Politics & Policy

The Warren Buffett Paradox

Bite the supply-side hand that feeds you? Now that's indefensible.

 

Last Saturday, when Warren Buffett’s Berkshire Hathaway company revealed that its boffo first quarter was due partly to high returns from its investment in corporate jets, the cycle of irony was finally complete. Buffett, a well known critic of executive perks, has been particularly hard on CEOs who use private jets — that is, until he had his company buy one. At least he had the good humor to name it “The Indefensible.”

 

This is not an isolated example of the paradox that is Warren Buffett. He slams corporate “greed,” even though he acquired Berskshire by purchasing shares until he owned the majority stake — and hence sway over the company’s direction. When it became clear to Buffett that this business wouldn’t cut it in its present form — it was a pure textile company pre-acquisition — he started to shift resources into Wall Street investments. Eventually, he shut down the textile plant. This is the Schumpeteranian way of the corporate world, and it is a necessary process. What irks is that Buffett has long held to some fictional high-moral ground while he has acquired companies, invested full-bore in the markets, and amassed a free-market fortune. For us it’s greed; for him it is prudent investing with a big heart.

 

The biggest irony of all is that Buffett is a frequent critic of supply-side economic policies. Berkshire didn’t really take off until the implementation of Ronald Reagan’s tax cuts in the early 1980s, and it did very well after Newt Gingrich and Bill Clinton cut the capital-gains tax more than a decade later. It did struggle, underforming the market, during the recession of 2000-01. But don’t worry — things got better after President Bush got the first half of his tax package through Congress in 2001. When the president got the rest of his tax cuts through in May 2003, things got a lot better for Berkshire.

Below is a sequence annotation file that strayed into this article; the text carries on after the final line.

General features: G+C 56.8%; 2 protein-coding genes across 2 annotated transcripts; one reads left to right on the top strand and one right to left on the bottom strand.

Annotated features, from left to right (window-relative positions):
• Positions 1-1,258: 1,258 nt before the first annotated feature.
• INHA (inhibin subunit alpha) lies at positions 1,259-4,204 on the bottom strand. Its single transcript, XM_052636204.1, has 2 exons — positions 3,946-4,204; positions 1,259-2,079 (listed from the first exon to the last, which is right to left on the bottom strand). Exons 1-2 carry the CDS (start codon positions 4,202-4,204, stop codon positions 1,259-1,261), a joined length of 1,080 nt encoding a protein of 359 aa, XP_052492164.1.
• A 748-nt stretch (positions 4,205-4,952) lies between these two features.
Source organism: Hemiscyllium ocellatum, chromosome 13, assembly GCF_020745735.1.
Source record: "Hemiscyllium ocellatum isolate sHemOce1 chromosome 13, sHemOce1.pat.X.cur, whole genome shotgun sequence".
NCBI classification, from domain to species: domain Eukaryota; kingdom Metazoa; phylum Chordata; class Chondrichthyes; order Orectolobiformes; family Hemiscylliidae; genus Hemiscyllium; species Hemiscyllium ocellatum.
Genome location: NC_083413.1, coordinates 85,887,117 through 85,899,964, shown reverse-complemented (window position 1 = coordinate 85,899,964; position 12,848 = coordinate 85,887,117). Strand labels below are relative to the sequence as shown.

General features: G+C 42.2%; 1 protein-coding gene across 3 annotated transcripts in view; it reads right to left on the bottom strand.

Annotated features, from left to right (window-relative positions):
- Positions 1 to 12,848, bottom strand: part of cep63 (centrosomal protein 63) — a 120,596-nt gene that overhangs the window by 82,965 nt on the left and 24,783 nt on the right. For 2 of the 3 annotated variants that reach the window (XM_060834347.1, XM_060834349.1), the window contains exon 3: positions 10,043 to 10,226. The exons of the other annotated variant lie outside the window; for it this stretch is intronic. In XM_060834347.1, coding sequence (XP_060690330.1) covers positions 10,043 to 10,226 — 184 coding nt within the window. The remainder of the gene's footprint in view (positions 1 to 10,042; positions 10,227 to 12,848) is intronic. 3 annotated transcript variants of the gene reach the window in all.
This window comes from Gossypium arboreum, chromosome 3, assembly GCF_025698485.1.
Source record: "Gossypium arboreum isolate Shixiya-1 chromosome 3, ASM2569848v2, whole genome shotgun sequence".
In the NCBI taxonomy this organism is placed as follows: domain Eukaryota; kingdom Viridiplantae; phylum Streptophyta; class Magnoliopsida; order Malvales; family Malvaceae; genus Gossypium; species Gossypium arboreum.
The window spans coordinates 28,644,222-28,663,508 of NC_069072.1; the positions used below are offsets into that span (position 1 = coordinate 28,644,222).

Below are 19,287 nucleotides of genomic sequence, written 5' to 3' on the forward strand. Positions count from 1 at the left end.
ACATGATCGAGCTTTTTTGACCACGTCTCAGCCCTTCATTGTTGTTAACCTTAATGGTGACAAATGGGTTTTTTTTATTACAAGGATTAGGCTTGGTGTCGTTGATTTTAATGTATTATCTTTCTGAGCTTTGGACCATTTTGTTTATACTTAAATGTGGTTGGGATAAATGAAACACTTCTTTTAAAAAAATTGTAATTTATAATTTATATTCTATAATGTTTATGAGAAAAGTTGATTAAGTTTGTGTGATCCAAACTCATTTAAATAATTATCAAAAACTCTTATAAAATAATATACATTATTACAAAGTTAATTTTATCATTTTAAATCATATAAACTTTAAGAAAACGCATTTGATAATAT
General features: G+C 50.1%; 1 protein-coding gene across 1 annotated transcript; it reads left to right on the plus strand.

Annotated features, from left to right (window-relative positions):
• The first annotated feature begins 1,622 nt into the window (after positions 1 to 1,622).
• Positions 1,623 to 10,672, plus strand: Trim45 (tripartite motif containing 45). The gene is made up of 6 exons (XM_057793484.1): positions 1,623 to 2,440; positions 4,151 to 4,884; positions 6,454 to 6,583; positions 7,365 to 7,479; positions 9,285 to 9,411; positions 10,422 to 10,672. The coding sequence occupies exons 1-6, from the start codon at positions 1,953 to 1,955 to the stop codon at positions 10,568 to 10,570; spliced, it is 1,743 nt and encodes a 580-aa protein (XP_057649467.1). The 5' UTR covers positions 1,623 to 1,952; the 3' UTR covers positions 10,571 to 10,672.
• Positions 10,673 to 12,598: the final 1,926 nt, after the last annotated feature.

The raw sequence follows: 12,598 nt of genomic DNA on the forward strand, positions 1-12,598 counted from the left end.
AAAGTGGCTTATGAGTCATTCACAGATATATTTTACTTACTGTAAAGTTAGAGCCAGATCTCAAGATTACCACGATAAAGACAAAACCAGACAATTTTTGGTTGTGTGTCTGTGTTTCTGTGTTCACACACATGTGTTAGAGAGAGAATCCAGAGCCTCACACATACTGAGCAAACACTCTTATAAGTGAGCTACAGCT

Simply, supply-side policies have helped Warren Buffet amass the world’s second-largest pile of wealth, which he routinely uses as a stage on which to stand and denounce the very supply-side measures that helped lift him to incredible prosperity.

 

Where will the money pile go when Buffett is gone? Not to the tax man. Buffett announced earlier this year that he would be placing the bulk of his wealth into the Gates Foundation. Warren Buffett, a strong opponent of eliminating the inheritance tax, did have a condition attached: The gift had to be tax free.

 

– Jerry Bowyer is the author of The Bush Boom and an economic advisor to Blue Vase Capital Management. He can be reached through www.BowyerMedia.com.

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